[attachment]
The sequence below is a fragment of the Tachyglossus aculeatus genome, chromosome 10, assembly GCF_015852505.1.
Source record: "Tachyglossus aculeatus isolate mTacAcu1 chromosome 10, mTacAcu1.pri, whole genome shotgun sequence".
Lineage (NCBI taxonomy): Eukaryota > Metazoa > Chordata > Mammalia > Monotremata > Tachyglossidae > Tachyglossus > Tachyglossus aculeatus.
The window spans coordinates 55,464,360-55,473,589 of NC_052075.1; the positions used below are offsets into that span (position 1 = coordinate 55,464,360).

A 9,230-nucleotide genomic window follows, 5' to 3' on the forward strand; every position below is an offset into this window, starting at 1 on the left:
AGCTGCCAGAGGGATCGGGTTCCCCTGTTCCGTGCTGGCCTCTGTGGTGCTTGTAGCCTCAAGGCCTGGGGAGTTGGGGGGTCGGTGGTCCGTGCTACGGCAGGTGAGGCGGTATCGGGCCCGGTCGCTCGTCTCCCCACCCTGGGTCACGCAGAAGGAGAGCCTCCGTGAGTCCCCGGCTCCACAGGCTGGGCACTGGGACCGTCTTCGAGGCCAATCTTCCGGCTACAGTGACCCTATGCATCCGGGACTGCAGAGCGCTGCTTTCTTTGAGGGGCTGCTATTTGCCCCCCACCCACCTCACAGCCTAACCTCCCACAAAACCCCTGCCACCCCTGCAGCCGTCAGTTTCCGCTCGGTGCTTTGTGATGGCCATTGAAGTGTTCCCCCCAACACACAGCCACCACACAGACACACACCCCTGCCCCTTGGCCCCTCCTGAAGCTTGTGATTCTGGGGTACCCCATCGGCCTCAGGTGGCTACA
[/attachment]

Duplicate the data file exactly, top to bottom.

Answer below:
The sequence below is a fragment of the Tachyglossus aculeatus genome, chromosome 10, assembly GCF_015852505.1.
Source record: "Tachyglossus aculeatus isolate mTacAcu1 chromosome 10, mTacAcu1.pri, whole genome shotgun sequence".
Lineage (NCBI taxonomy): Eukaryota > Metazoa > Chordata > Mammalia > Monotremata > Tachyglossidae > Tachyglossus > Tachyglossus aculeatus.
The window spans coordinates 55,464,360-55,473,589 of NC_052075.1; the positions used below are offsets into that span (position 1 = coordinate 55,464,360).

A 9,230-nucleotide genomic window follows, 5' to 3' on the forward strand; every position below is an offset into this window, starting at 1 on the left:
AGCTGCCAGAGGGATCGGGTTCCCCTGTTCCGTGCTGGCCTCTGTGGTGCTTGTAGCCTCAAGGCCTGGGGAGTTGGGGGGTCGGTGGTCCGTGCTACGGCAGGTGAGGCGGTATCGGGCCCGGTCGCTCGTCTCCCCACCCTGGGTCACGCAGAAGGAGAGCCTCCGTGAGTCCCCGGCTCCACAGGCTGGGCACTGGGACCGTCTTCGAGGCCAATCTTCCGGCTACAGTGACCCTATGCATCCGGGACTGCAGAGCGCTGCTTTCTTTGAGGGGCTGCTATTTGCCCCCCACCCACCTCACAGCCTAACCTCCCACAAAACCCCTGCCACCCCTGCAGCCGTCAGTTTCCGCTCGGTGCTTTGTGATGGCCATTGAAGTGTTCCCCCCAACACACAGCCACCACACAGACACACACCCCTGCCCCTTGGCCCCTCCTGAAGCTTGTGATTCTGGGGTACCCCATCGGCCTCAGGTGGCTACA